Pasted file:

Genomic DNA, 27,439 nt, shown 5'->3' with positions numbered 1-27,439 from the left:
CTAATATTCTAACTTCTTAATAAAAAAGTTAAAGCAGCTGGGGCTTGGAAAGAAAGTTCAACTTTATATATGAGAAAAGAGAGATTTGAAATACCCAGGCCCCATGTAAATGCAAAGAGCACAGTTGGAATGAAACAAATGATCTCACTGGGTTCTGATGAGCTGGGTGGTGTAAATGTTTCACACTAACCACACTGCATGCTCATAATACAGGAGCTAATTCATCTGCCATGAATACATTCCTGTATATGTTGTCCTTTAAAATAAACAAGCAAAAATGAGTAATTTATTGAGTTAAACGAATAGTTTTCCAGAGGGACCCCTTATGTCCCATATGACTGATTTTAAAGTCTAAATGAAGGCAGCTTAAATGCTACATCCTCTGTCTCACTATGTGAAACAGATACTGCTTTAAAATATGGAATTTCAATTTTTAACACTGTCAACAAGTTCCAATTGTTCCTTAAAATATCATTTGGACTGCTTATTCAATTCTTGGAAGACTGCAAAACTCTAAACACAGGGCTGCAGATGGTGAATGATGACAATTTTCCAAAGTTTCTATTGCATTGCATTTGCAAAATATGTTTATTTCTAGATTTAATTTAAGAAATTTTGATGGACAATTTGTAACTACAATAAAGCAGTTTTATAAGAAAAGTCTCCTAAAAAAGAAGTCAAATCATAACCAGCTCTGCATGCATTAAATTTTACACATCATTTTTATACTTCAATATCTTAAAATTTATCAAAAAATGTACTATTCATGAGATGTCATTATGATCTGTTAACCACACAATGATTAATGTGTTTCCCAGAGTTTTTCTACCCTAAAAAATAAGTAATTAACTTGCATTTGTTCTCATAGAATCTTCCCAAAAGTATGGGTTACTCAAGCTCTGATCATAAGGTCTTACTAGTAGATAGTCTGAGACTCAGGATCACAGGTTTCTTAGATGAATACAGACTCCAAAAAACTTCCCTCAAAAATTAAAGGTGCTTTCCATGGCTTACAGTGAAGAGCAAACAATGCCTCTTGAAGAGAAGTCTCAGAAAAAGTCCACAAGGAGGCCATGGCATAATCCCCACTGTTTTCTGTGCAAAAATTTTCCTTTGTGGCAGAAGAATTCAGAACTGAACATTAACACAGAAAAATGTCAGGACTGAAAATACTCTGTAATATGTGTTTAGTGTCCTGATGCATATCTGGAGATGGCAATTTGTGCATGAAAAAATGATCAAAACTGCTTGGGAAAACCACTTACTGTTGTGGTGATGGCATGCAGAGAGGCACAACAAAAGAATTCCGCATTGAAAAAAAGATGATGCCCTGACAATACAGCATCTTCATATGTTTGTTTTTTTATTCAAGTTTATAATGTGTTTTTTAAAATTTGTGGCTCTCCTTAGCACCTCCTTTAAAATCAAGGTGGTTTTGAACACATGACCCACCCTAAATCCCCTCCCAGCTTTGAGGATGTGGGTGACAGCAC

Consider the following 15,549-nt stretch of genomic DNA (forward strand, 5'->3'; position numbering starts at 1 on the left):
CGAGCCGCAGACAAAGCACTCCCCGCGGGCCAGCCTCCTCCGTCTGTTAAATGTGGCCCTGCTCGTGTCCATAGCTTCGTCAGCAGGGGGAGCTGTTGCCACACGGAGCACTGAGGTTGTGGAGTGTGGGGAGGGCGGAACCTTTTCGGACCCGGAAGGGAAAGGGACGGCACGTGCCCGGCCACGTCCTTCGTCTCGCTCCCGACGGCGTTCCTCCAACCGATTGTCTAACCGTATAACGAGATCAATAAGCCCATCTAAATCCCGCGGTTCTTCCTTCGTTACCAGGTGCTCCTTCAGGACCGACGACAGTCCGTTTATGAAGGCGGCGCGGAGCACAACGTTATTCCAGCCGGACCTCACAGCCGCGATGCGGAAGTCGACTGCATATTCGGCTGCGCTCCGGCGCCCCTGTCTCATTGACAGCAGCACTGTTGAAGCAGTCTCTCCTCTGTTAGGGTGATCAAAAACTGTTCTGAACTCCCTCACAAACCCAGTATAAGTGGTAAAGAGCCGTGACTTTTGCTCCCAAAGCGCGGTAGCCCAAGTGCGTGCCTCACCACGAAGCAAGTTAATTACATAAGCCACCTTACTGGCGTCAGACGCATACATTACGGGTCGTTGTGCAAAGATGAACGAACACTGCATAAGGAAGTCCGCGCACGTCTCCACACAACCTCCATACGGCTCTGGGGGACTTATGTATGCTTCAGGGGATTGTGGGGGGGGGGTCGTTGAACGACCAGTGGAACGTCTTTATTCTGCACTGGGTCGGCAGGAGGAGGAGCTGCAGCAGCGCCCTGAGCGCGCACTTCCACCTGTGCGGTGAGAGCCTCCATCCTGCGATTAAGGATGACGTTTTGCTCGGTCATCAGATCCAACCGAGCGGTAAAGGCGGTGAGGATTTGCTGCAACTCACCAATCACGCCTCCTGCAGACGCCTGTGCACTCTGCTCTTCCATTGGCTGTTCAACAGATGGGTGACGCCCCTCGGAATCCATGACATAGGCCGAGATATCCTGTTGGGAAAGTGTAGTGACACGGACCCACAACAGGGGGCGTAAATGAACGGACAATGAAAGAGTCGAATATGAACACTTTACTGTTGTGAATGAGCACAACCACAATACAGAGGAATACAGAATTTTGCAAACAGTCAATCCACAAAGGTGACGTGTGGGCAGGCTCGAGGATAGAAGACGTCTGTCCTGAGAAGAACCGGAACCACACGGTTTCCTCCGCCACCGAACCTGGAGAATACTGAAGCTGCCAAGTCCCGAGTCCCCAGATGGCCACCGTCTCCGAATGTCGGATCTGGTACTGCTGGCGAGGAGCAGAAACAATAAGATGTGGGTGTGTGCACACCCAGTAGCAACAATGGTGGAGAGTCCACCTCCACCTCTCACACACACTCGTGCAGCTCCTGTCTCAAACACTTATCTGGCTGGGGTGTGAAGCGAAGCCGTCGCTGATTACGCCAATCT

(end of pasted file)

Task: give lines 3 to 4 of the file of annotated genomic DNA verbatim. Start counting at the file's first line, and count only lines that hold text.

Consider the following 15,549-nt stretch of genomic DNA (forward strand, 5'->3'; position numbering starts at 1 on the left):
CGAGCCGCAGACAAAGCACTCCCCGCGGGCCAGCCTCCTCCGTCTGTTAAATGTGGCCCTGCTCGTGTCCATAGCTTCGTCAGCAGGGGGAGCTGTTGCCACACGGAGCACTGAGGTTGTGGAGTGTGGGGAGGGCGGAACCTTTTCGGACCCGGAAGGGAAAGGGACGGCACGTGCCCGGCCACGTCCTTCGTCTCGCTCCCGACGGCGTTCCTCCAACCGATTGTCTAACCGTATAACGAGATCAATAAGCCCATCTAAATCCCGCGGTTCTTCCTTCGTTACCAGGTGCTCCTTCAGGACCGACGACAGTCCGTTTATGAAGGCGGCGCGGAGCACAACGTTATTCCAGCCGGACCTCACAGCCGCGATGCGGAAGTCGACTGCATATTCGGCTGCGCTCCGGCGCCCCTGTCTCATTGACAGCAGCACTGTTGAAGCAGTCTCTCCTCTGTTAGGGTGATCAAAAACTGTTCTGAACTCCCTCACAAACCCAGTATAAGTGGTAAAGAGCCGTGACTTTTGCTCCCAAAGCGCGGTAGCCCAAGTGCGTGCCTCACCACGAAGCAAGTTAATTACATAAGCCACCTTACTGGCGTCAGACGCATACATTACGGGTCGTTGTGCAAAGATGAACGAACACTGCATAAGGAAGTCCGCGCACGTCTCCACACAACCTCCATACGGCTCTGGGGGACTTATGTATGCTTCAGGGGATTGTGGGGGGGGGGTCGTTGAACGACCAGTGGAACGTCTTTATTCTGCACTGGGTCGGCAGGAGGAGGAGCTGCAGCAGCGCCCTGAGCGCGCACTTCCACCTGTGCGGTGAGAGCCTCCATCCTGCGATTAAGGATGACGTTTTGCTCGGTCATCAGATCCAACCGAGCGGTAAAGGCGGTGAGGATTTGCTGCAACTCACCAATCACGCCTCCTGCAGACGCCTGTGCACTCTGCTCTTCCATTGGCTGTTCAACAGATGGGTGACGCCCCTCGGAATCCATGACATAGGCCGAGATATCCTGTTGGGAAAGTGTAGTGACACGGACCCACAACAGGGGGCGTAAATGAACGGACAATGAAAGAGTCGAATATGAACACTTTACTGTTGTGAATGAGCACAACCACAATACAGAGGAATACAGAATTTTGCAAACAGTCAATCCACAAAGGTGACGTGTGGGCAGGCTCGAGGATAGAAGACGTCTGTCCTGAGAAGAACCGGAACCACACGGTTTCCTCCGCCACCGAACCTGGAGAATACTGAAGCTGCCAAGTCCCGAGTCCCCAGATGGCCACCGTCTCCGAATGTCGGATCTGGTACTGCTGGCGAGGAGCAGAAACAATAAGATGTGGGTGTGTGCACACCCAGTAGCAACAATGGTGGAGAGTCCACCTCCACCTCTCACACACACTCGTGCAGCTCCTGTCTCAAACACTTATCTGGCTGGGGTGTGAAGCGAAGCCGTCGCTGATTACGCCAATCT